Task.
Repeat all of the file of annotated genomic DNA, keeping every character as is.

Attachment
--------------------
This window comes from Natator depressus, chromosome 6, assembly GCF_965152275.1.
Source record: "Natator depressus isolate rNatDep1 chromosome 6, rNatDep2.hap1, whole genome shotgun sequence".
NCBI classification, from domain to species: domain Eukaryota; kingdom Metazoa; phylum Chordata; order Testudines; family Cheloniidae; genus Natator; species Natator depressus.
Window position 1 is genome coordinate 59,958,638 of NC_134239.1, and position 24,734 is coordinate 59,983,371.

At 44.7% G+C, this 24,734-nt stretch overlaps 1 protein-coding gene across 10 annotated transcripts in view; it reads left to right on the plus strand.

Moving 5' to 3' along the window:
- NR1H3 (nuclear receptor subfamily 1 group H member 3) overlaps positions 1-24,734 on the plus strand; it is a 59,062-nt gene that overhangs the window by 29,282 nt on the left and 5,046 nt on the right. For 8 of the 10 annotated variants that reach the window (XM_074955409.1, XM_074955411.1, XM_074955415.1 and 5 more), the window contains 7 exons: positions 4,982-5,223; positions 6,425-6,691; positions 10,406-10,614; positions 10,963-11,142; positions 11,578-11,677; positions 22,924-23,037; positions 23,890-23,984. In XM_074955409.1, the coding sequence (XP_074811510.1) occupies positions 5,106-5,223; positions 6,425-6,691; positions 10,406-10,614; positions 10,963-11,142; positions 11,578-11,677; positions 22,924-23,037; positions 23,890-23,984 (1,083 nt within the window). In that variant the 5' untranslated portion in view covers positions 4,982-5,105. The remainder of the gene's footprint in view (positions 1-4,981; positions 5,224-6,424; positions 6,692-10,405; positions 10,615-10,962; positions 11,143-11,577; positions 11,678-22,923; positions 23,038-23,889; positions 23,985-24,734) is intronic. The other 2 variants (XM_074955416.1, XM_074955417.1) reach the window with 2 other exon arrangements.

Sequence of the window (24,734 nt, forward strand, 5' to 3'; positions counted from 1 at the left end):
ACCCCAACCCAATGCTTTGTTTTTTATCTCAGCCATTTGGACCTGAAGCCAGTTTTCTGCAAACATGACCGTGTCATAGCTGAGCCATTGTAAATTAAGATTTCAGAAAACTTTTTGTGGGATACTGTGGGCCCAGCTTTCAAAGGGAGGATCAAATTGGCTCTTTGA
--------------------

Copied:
This window comes from Natator depressus, chromosome 6, assembly GCF_965152275.1.
Source record: "Natator depressus isolate rNatDep1 chromosome 6, rNatDep2.hap1, whole genome shotgun sequence".
NCBI classification, from domain to species: domain Eukaryota; kingdom Metazoa; phylum Chordata; order Testudines; family Cheloniidae; genus Natator; species Natator depressus.
Window position 1 is genome coordinate 59,958,638 of NC_134239.1, and position 24,734 is coordinate 59,983,371.

At 44.7% G+C, this 24,734-nt stretch overlaps 1 protein-coding gene across 10 annotated transcripts in view; it reads left to right on the plus strand.

Moving 5' to 3' along the window:
- NR1H3 (nuclear receptor subfamily 1 group H member 3) overlaps positions 1-24,734 on the plus strand; it is a 59,062-nt gene that overhangs the window by 29,282 nt on the left and 5,046 nt on the right. For 8 of the 10 annotated variants that reach the window (XM_074955409.1, XM_074955411.1, XM_074955415.1 and 5 more), the window contains 7 exons: positions 4,982-5,223; positions 6,425-6,691; positions 10,406-10,614; positions 10,963-11,142; positions 11,578-11,677; positions 22,924-23,037; positions 23,890-23,984. In XM_074955409.1, the coding sequence (XP_074811510.1) occupies positions 5,106-5,223; positions 6,425-6,691; positions 10,406-10,614; positions 10,963-11,142; positions 11,578-11,677; positions 22,924-23,037; positions 23,890-23,984 (1,083 nt within the window). In that variant the 5' untranslated portion in view covers positions 4,982-5,105. The remainder of the gene's footprint in view (positions 1-4,981; positions 5,224-6,424; positions 6,692-10,405; positions 10,615-10,962; positions 11,143-11,577; positions 11,678-22,923; positions 23,038-23,889; positions 23,985-24,734) is intronic. The other 2 variants (XM_074955416.1, XM_074955417.1) reach the window with 2 other exon arrangements.

Sequence of the window (24,734 nt, forward strand, 5' to 3'; positions counted from 1 at the left end):
ACCCCAACCCAATGCTTTGTTTTTTATCTCAGCCATTTGGACCTGAAGCCAGTTTTCTGCAAACATGACCGTGTCATAGCTGAGCCATTGTAAATTAAGATTTCAGAAAACTTTTTGTGGGATACTGTGGGCCCAGCTTTCAAAGGGAGGATCAAATTGGCTCTTTGA